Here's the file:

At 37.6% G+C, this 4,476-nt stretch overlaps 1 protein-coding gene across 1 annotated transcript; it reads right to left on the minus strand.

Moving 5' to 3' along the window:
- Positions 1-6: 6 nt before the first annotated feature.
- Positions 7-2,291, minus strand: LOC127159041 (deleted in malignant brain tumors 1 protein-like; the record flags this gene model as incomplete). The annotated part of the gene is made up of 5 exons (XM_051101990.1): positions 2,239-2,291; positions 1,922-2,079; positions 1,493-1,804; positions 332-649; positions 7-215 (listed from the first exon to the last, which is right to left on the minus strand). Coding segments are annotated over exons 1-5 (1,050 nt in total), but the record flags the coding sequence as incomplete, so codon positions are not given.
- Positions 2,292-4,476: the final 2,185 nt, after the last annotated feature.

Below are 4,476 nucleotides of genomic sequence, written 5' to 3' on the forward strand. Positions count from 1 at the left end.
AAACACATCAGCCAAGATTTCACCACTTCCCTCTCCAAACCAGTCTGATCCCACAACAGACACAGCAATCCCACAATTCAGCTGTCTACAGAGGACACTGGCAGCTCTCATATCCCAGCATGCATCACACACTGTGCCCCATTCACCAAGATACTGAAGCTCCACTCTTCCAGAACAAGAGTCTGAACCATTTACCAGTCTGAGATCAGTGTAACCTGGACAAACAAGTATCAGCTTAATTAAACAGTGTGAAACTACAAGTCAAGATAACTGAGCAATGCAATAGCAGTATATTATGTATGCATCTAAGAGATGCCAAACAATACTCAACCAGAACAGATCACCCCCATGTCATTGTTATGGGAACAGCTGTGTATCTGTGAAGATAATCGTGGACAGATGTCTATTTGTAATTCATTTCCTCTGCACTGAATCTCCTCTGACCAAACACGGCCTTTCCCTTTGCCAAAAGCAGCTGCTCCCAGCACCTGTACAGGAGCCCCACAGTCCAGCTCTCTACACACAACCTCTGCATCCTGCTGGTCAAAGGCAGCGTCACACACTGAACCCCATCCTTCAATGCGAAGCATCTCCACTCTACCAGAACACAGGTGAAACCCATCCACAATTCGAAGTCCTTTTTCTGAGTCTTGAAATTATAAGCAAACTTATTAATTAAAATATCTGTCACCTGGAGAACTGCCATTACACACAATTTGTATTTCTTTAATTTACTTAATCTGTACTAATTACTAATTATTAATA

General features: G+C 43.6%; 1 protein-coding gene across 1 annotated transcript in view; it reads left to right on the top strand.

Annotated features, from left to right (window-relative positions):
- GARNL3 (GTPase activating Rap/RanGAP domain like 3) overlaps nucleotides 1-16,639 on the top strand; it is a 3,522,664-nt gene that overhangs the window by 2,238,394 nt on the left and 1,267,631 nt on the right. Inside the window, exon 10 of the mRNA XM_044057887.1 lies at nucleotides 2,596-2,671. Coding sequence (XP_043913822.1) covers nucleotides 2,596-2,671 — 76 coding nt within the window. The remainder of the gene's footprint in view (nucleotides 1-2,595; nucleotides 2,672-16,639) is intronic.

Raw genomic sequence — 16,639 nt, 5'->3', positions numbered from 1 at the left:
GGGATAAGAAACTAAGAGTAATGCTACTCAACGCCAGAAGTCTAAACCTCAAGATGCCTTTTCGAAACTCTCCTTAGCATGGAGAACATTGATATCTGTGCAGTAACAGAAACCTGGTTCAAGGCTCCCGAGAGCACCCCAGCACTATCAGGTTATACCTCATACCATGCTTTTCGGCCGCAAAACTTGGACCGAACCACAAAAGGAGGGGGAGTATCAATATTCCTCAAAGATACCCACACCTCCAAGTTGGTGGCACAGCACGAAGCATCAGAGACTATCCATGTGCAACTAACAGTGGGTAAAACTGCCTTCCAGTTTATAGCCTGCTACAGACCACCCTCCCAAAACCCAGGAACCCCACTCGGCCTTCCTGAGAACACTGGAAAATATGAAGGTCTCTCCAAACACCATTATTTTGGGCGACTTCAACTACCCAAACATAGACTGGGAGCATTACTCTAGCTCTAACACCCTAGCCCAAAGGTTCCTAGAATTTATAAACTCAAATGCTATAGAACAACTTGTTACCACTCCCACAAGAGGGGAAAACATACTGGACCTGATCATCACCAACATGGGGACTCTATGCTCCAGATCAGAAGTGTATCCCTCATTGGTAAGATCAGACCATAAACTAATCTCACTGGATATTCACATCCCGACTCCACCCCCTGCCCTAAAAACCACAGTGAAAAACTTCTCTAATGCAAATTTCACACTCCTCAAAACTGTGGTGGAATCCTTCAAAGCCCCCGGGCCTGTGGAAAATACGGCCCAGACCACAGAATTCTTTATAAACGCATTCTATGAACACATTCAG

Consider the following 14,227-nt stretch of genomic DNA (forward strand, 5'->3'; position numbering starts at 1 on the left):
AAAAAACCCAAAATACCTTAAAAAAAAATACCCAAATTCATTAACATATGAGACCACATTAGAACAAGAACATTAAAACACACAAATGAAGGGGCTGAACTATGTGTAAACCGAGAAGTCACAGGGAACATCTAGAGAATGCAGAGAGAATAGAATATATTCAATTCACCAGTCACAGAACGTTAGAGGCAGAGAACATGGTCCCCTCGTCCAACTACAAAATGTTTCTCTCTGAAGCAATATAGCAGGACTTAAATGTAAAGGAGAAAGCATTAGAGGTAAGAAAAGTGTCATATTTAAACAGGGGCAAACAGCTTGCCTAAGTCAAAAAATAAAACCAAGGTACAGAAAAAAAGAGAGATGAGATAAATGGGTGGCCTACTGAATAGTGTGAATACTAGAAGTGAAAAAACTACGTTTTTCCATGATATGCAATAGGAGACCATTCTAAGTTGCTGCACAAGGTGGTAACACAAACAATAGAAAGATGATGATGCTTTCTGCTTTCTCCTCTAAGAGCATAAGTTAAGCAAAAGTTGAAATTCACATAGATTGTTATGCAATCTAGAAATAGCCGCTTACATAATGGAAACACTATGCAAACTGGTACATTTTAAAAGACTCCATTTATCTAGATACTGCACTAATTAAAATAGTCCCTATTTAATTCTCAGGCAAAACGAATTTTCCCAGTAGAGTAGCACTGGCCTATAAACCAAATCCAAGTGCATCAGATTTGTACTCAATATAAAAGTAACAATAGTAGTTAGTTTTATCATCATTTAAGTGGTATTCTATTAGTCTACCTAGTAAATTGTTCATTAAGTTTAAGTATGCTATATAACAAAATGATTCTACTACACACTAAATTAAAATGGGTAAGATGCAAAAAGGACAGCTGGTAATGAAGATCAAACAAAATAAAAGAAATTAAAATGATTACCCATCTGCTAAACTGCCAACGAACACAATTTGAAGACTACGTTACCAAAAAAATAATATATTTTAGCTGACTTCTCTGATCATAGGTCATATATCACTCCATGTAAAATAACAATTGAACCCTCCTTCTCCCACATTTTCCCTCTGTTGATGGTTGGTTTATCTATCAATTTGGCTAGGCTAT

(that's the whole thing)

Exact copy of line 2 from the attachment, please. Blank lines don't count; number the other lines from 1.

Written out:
Moving 5' to 3' along the window: